Patti Davis is the author, most recently, of the novel “The Earth Breaks in Colors” and the daughter of Ronald and Nancy Reagan.
When I was writing my book “The Long Goodbye,” a memoir about losing my father to Alzheimer’s, I spoke with veteran reporter Harry Smith about my father’s legacy. Harry was my neighbor when I lived in New York, and I had become friends with him and his family.
“Your father had a shoulder big enough for us to cry on,” he said. “Think about how he comforted this country in the Challenger disaster.”
“We know of your anguish,” my father said in that speech. “We share it.”
Ronald Reagan has not been the only president to offer comfort and solace to a grieving nation. Bill Clinton did after Columbine. George W. Bush did after 9/11. Barack Obama did after Sandy Hook. Each spoke eloquently, with somber compassion and with reverence for the pain of the victims and the shock of a saddened country. Our grief was reflected in their eyes. We didn’t doubt that their hearts were breaking along with ours.
That was then. Now, after a week of fear, with pipe bombs being sent to a list of people whom President Trump has said horrible things about, and to CNN, which he consistently targets, 11 Jewish citizens were slaughtered in their place of worship on the Sabbath. Trump’s response? He joked that he almost canceled an event because, after having to speak to reporters about the shooting in the rain, he was having “a bad hair day.” Yes, I know, he first read what was scripted for him and called the act “evil.” But he has also called Democrats, others who oppose him and the news media evil. The word doesn’t hold much meaning coming from him.
Where does a grieving nation turn for comfort when the man who occupies the White House offers none? Our hearts are hurting. Places of worship are meant to be sanctuaries, not slaughterhouses. America is not supposed to be awash in fear. A friend told me that he doesn’t want to listen to the news anymore. He wants to be ignorant of what’s going on because the stress and the fear are too much to bear. I answered him that we’re all responsible now for tending to one another’s wounds, and if you stay blind to what those wounds are, you can’t help. Ignorance is not an option these days. This is a time for all of us to lead with the courage and compassion that is missing at the highest levels of our government.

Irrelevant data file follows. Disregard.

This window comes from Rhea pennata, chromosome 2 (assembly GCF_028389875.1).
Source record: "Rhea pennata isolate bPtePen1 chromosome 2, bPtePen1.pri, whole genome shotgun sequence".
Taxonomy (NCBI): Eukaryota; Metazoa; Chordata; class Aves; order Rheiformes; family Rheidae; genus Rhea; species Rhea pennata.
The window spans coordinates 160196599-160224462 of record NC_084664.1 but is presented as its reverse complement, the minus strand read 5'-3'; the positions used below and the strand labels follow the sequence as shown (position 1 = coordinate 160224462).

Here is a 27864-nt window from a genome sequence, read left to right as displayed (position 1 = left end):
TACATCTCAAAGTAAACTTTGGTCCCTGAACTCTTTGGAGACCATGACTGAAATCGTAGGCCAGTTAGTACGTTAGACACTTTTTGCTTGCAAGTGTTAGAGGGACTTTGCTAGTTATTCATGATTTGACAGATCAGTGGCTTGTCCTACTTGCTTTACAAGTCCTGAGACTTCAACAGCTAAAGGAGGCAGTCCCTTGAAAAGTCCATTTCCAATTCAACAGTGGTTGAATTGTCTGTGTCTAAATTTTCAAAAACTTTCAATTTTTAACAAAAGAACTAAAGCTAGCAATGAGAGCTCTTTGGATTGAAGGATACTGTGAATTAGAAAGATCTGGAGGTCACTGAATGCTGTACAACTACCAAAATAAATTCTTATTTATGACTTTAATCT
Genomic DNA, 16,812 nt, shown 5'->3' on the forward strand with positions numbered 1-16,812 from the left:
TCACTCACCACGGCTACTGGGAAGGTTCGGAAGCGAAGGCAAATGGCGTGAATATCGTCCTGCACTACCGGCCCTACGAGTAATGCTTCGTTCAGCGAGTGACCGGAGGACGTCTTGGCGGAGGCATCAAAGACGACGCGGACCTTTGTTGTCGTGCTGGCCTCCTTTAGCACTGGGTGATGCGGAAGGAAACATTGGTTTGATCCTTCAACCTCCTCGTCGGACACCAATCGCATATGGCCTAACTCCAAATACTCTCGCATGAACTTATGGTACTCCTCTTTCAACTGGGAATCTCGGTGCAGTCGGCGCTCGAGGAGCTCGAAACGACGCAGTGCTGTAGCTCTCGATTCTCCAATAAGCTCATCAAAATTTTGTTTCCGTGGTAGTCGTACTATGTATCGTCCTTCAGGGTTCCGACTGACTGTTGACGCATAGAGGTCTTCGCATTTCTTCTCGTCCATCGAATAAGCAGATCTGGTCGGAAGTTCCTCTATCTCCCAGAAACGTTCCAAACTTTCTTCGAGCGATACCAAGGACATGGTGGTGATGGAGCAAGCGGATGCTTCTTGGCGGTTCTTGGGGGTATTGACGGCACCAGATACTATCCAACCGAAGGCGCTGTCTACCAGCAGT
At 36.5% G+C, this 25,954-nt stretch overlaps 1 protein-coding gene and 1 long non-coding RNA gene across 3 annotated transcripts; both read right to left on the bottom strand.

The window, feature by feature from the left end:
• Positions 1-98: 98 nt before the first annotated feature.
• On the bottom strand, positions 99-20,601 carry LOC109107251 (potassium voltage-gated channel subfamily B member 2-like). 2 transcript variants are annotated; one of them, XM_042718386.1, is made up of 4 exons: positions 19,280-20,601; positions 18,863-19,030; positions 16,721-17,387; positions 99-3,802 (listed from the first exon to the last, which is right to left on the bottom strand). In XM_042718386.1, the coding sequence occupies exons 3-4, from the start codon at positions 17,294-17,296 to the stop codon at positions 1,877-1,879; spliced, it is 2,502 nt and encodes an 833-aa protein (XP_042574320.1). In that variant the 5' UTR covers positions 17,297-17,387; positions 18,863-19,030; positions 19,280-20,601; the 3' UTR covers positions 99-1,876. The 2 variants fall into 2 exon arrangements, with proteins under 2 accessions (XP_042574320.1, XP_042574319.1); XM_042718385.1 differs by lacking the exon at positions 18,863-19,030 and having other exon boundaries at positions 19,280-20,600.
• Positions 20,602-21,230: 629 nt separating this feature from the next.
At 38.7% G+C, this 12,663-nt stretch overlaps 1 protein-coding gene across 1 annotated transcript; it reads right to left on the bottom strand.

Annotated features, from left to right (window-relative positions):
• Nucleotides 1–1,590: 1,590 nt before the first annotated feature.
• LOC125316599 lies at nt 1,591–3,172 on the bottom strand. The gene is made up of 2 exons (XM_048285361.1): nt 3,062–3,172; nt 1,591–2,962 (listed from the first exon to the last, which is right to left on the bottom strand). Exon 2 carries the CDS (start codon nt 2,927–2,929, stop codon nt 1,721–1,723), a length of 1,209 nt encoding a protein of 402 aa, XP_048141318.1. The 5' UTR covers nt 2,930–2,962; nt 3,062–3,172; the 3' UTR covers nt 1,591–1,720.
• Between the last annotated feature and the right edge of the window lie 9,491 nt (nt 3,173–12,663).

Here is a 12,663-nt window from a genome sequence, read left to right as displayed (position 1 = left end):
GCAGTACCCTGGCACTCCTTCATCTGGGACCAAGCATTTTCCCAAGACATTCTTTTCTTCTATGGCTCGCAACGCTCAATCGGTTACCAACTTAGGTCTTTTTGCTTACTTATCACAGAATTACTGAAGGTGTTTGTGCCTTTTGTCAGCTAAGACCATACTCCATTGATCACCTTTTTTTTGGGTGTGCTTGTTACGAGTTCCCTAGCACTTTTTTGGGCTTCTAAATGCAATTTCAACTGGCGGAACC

In 1999, after Columbine, Clinton spoke about teaching our children “to resolve their conflicts with words, not weapons.”
After 9/11, Bush said, “America was targeted for attack because we’re the brightest beacon for freedom and opportunity in the world. And no one will keep that light from shining.”
In 2012, after Sandy Hook, Obama said, “all across this land of ours, we have wept with you. We’ve pulled our children tight.”
After the Challenger disaster, my father said, “We will never forget them, nor the last time we saw them, this morning, as they prepared for their journey and waved goodbye and ‘slipped the surly bonds of earth’ to ‘touch the face of God.’ ”
After 11 worshippers were gunned down, massacred because they were Jewish, Trump said there should have been an armed guard inside. He said the death penalty should be toughened. And then, later, he made his joke about having a bad hair day and tweeted about a baseball game.
This president will never offer comfort, compassion or empathy to a grieving nation. It’s not in him. When questioned after a tragedy, he will always be glib and inappropriate. So I have a wild suggestion: Let’s stop asking him. His words are only salt in our wounds.
Let’s instead remember that the people in our daily lives are hurting too. Comfort comes in many forms, some of them small moments of kindness. Mother Teresa said, “We know only too well that what we are doing is nothing more than a drop in the ocean. But if the drop were not there, the ocean would be missing something.”
Those words, and the words of past presidents, can guide us, inspire us, strengthen us when we’ve been driven to our knees.